Child says children need 'more space to create'

Child says children need 'more space to create'

Children’s laureate Lauren Child has called for kids to have "more space to create" and warned about the negative impact of social media on the younger generation whilst giving the annual BookTrust lecture last night (19th October).

Speaking at the event, held at 66 Portland Place in London, Child also raised the need for children’s literature to be taken more “seriously”.

“We live in such a busy world and in a way such a judgemental world,” she said. “Everybody is liking us and not liking us on the internet, we need some stillness and we need time, to come up with thoughts and connect with thoughts.”

She added: “This is where ideas come from, this is where inventions come from, this is where evolution comes from. All these amazing things are about actually being able to sit with a thought and connect things up and weave it all together. I’d really love children to have a bit more space to create.”

The author of the Charlie and Lola series of books also said the importance and power of an illustrated book was often undervalued.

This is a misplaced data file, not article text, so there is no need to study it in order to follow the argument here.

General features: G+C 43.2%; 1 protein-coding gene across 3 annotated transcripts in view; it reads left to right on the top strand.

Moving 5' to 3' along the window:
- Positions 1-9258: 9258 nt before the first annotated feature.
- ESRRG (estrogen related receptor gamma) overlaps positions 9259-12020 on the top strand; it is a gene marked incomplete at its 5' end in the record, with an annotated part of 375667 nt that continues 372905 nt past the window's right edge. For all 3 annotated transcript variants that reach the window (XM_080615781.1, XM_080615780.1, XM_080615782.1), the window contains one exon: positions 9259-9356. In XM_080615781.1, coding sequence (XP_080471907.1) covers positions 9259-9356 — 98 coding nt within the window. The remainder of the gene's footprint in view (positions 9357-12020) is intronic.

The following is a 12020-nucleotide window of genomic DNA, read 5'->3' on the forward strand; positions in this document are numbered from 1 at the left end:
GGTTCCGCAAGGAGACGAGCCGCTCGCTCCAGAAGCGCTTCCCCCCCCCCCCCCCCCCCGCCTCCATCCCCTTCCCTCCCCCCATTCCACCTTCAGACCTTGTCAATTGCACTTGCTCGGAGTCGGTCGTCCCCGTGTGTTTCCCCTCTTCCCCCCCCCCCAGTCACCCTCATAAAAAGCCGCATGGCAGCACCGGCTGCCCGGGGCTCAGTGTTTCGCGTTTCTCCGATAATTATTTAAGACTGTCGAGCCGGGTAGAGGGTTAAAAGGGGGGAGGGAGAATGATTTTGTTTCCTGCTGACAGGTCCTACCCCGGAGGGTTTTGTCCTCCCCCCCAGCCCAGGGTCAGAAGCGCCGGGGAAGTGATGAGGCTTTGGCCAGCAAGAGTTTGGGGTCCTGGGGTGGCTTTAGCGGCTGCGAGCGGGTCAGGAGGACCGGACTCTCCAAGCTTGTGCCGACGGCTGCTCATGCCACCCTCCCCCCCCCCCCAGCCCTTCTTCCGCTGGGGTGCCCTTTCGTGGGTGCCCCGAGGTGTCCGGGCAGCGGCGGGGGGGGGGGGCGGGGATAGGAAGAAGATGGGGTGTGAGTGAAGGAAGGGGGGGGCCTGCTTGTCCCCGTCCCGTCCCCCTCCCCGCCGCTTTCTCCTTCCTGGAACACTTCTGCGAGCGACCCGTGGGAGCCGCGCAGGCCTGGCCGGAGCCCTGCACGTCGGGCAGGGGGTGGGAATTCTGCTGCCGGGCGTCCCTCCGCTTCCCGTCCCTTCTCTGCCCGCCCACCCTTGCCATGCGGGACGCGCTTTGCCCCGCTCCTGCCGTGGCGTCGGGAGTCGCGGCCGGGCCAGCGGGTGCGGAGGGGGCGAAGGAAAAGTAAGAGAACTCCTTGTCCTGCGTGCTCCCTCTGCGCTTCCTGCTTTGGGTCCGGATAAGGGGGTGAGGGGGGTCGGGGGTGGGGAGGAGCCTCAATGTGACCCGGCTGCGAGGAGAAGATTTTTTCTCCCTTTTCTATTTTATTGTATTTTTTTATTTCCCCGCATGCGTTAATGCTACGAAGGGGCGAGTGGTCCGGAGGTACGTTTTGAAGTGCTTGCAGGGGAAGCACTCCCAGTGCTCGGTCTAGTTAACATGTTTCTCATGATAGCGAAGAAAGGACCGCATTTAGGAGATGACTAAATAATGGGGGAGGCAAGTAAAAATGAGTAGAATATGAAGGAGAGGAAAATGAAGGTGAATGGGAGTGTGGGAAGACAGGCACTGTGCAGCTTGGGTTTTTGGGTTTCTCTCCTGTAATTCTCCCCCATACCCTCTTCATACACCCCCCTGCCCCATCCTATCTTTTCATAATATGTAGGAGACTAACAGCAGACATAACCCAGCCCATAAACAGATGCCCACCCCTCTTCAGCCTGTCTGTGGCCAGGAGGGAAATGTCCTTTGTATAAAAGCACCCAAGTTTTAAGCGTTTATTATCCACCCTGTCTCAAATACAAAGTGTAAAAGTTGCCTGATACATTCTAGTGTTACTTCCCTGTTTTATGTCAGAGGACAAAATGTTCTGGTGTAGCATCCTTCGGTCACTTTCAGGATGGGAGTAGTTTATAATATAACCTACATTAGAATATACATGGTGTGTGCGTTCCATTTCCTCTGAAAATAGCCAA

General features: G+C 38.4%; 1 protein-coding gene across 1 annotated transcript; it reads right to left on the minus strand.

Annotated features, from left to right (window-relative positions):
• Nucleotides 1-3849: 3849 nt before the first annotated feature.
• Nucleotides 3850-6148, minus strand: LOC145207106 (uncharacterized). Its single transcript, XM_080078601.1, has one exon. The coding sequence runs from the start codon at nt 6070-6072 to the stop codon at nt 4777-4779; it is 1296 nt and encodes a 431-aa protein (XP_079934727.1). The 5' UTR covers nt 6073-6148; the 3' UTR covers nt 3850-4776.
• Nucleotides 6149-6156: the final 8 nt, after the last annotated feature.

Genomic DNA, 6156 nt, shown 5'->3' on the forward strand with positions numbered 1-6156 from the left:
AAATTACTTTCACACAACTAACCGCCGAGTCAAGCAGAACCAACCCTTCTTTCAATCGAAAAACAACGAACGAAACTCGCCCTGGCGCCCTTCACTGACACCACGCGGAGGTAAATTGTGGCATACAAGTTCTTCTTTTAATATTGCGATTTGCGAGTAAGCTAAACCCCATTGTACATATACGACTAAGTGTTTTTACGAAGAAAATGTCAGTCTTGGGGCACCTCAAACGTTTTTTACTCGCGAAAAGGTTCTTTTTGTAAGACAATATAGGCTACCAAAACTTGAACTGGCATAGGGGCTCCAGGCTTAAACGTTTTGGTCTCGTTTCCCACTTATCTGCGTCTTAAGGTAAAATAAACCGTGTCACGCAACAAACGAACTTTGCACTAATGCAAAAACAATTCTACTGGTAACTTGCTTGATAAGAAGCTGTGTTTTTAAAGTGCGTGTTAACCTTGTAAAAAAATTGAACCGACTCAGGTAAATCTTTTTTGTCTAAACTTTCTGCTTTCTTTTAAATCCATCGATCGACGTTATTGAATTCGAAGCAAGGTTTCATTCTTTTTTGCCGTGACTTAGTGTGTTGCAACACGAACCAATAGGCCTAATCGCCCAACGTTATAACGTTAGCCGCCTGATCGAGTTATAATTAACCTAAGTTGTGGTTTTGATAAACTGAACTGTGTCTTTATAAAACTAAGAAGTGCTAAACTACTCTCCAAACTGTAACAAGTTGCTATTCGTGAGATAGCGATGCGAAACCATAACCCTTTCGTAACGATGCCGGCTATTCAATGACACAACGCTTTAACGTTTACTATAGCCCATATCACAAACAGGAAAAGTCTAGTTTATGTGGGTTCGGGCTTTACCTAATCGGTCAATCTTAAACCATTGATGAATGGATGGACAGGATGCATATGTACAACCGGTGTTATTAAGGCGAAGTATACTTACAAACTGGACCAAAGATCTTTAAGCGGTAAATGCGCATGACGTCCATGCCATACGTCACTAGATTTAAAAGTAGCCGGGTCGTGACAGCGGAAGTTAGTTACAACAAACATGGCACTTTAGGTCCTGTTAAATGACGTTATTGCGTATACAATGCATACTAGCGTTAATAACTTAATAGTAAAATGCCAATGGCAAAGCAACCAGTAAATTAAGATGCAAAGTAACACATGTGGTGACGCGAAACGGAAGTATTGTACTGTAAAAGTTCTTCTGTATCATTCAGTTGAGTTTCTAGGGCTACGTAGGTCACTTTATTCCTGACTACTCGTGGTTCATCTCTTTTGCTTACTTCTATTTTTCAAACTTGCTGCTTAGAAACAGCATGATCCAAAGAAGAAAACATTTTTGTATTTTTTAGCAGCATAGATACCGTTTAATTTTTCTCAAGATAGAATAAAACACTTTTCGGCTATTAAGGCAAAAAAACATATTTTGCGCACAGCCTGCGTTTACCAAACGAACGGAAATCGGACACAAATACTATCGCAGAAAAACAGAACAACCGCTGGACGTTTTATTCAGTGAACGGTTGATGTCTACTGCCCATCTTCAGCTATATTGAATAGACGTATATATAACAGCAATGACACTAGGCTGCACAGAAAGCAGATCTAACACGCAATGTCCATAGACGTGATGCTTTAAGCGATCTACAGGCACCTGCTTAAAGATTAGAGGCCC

“I think children’s literature and children’s illustration is not taken particularly seriously and an illustrated book is often looked down on, but you can get a lot across in a children’s illustrated book and it does lots of different jobs because the words are telling you one thing and the illustration can take it to a different level,” she said.

“There's not enough understanding of the sophistication of children's books. If we don’t understand that, then we don’t understand how sophisticated children are and they are amazingly sophisticated and they think very deeply and powerfully about things. And we do them a disservice if we don't see that.”

She added that children’s authors are often writing for anyone from 0-90 “because often there's somebody reading the book to child or someone choosing the book for the child.”

BookTrust’s  c.e.o., Diana Gerald, said it was “vital that views and issues within the children’s reading space continue to be debated and discussed” and added that its annual lecture was “a very positive platform in which to do that”.